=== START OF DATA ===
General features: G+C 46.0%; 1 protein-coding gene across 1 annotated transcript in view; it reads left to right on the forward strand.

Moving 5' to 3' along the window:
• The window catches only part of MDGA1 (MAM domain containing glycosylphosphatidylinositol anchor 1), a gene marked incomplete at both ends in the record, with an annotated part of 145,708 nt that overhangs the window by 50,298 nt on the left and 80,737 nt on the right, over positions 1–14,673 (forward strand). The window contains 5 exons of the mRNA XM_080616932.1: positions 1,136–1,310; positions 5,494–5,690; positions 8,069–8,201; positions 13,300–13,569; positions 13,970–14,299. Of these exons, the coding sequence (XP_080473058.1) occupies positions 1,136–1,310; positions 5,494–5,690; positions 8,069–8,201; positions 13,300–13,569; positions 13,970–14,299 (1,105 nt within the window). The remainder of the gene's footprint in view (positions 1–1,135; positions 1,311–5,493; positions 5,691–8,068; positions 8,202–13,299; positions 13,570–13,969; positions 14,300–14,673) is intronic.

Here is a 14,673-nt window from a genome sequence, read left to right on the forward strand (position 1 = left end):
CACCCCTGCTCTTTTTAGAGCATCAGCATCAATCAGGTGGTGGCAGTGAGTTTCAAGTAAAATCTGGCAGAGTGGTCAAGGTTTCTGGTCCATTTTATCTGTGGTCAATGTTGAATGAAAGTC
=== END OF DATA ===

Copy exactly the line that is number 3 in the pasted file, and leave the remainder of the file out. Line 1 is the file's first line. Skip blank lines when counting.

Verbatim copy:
• The window catches only part of MDGA1 (MAM domain containing glycosylphosphatidylinositol anchor 1), a gene marked incomplete at both ends in the record, with an annotated part of 145,708 nt that overhangs the window by 50,298 nt on the left and 80,737 nt on the right, over positions 1–14,673 (forward strand). The window contains 5 exons of the mRNA XM_080616932.1: positions 1,136–1,310; positions 5,494–5,690; positions 8,069–8,201; positions 13,300–13,569; positions 13,970–14,299. Of these exons, the coding sequence (XP_080473058.1) occupies positions 1,136–1,310; positions 5,494–5,690; positions 8,069–8,201; positions 13,300–13,569; positions 13,970–14,299 (1,105 nt within the window). The remainder of the gene's footprint in view (positions 1–1,135; positions 1,311–5,493; positions 5,691–8,068; positions 8,202–13,299; positions 13,570–13,969; positions 14,300–14,673) is intronic.